UPDATE The FCC and global carrier Truphone reached a settlement to resolve the Commission’s Notice of Apparent Liability issued against the company in April for failing to disclose accurate ownership stakes held by foreign entities and transferring control of FCC licenses and authorization without Commission approval. Because of its inaccuracies, control of the company’s FCC licenses was transferred repeatedly to unvetted and unapproved foreign individuals and entities, according to the agency. The ownership transfers occurred without accurate disclosure to and review by the Commission and Executive Branch agencies for national security, law enforcement, foreign policy, or trade policy concerns as required by law, the Commission said.
As part of the Consent Decree with the Enforcement Bureau, Truphone admits guilt and will pay a civil penalty of $600,000, slightly below the original $660,639 fine proposed by the agency. It will also develop and follow a compliance plan to prevent future occurrences.
The FCC said Truphone did not receive Commission approval before an unapproved foreign individual/entity acquired more than five percent of the carrier. Among these transfers, Truphone has stated that, as of March 15, a 22.8 percent interest in the company is indirectly held by a trust established for the benefit solely of the family members of Roman Abramovich, who is a citizen of Israel, Portugal and Russia.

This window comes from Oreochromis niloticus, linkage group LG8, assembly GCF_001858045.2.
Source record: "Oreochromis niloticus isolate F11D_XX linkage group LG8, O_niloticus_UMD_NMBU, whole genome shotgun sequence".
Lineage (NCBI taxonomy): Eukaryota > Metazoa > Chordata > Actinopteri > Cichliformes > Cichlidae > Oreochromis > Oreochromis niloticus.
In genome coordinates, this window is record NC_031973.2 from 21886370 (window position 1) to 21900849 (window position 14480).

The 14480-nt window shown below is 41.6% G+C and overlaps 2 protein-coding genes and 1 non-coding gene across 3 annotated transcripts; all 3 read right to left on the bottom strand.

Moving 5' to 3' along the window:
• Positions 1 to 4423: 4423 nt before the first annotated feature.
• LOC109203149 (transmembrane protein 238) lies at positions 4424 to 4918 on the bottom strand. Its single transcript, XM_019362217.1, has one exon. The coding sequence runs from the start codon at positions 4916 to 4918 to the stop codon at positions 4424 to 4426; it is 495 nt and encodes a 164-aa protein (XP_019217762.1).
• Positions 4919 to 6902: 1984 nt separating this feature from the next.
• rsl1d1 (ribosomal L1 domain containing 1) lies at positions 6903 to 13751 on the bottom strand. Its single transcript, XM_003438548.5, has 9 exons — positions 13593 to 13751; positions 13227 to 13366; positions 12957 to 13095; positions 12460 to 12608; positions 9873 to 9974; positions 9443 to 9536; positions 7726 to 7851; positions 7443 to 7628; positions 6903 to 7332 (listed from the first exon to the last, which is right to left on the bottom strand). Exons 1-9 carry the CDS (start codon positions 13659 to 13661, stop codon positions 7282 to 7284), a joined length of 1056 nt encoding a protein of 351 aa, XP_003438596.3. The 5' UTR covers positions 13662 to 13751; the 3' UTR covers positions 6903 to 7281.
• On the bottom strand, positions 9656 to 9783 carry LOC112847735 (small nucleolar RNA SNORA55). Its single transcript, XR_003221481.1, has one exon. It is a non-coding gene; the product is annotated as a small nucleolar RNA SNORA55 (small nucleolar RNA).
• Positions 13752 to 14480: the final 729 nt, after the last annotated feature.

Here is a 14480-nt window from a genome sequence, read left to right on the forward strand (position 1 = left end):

The agreement requires any stake in Truphone held by Abramovich, Alexander Abramov and Alexander Frolov, both citizens of Russia and Cyprus, to be divested.
Truphone agreed to file all overdue and incomplete forms for the Commission to conduct a review of its ownership structure to assess whether it warrants a referral to the Committee for the Assessment of Foreign Participation in the United States Telecommunications Services Sector. Truphone agreed to take steps to ensure that it has a process in place so that no individuals or entities designated by the Treasury Department’s Office of Foreign Asset Control, through its Specially Designated Nationals and Blocked Persons List, have any ownership or investment interests in the company.
“Pursuing unauthorized transactions that impact foreign ownership, control, or investment in entities that possess FCC authorizations or licenses is one of our top priorities,” said Acting Enforcement Bureau Chief Loyaan Egal. “The terms reached in this settlement agreement reflect the Enforcement Bureau’s continued efforts to work closely with our colleagues in the FCC’s International Bureau and our partners in the Team Telecom Committee and throughout the interagency to ensure that access to the telecommunications services market in the United States remains consistent with U.S. national security and law enforcement interests.”
Since Russia invaded Ukraine, the FCC has been combing through communications licensees, looking for Russia-owned communications entities that operate in the United States, Inside Towers reported. In April, Chairwoman Jessica Rosenworcel directed the International Bureau to conduct such an assessment and said this action was an outcome of that review.
By Leslie Stimson, Inside Towers Washington Bureau Chief